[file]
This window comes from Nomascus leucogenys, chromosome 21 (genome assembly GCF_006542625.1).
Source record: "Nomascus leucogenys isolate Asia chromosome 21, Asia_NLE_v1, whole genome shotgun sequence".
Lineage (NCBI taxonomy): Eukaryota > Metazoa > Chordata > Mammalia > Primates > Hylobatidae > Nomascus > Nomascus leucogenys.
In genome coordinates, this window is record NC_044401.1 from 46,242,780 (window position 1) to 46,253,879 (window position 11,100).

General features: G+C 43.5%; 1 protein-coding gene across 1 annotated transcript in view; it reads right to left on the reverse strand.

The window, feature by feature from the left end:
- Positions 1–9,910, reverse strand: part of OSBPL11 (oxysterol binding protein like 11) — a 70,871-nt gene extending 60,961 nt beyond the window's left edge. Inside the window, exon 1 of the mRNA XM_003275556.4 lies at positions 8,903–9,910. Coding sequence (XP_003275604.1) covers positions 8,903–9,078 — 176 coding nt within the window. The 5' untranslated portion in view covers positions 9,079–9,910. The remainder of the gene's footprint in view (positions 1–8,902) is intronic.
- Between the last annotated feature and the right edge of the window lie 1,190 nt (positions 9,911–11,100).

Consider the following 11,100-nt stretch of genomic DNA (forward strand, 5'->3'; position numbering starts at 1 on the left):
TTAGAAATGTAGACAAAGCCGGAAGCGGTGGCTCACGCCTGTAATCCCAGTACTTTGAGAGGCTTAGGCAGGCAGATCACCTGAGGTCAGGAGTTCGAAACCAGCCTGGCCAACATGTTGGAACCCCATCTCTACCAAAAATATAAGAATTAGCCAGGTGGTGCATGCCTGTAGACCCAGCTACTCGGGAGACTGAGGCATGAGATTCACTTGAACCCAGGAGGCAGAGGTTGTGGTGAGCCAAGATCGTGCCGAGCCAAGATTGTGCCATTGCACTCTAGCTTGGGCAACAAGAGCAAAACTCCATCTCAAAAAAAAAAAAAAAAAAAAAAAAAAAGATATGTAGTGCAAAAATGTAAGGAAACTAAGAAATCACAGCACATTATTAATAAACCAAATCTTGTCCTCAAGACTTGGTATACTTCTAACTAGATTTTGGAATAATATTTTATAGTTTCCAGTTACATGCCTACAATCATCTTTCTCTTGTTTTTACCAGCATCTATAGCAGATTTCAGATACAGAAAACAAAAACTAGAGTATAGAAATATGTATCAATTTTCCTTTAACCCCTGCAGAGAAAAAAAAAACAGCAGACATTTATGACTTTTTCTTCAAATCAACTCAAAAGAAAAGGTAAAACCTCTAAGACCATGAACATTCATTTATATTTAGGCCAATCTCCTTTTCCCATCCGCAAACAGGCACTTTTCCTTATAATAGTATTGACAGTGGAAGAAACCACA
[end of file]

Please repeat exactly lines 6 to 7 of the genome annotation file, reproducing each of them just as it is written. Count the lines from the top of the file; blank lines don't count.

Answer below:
The window, feature by feature from the left end:
- Positions 1–9,910, reverse strand: part of OSBPL11 (oxysterol binding protein like 11) — a 70,871-nt gene extending 60,961 nt beyond the window's left edge. Inside the window, exon 1 of the mRNA XM_003275556.4 lies at positions 8,903–9,910. Coding sequence (XP_003275604.1) covers positions 8,903–9,078 — 176 coding nt within the window. The 5' untranslated portion in view covers positions 9,079–9,910. The remainder of the gene's footprint in view (positions 1–8,902) is intronic.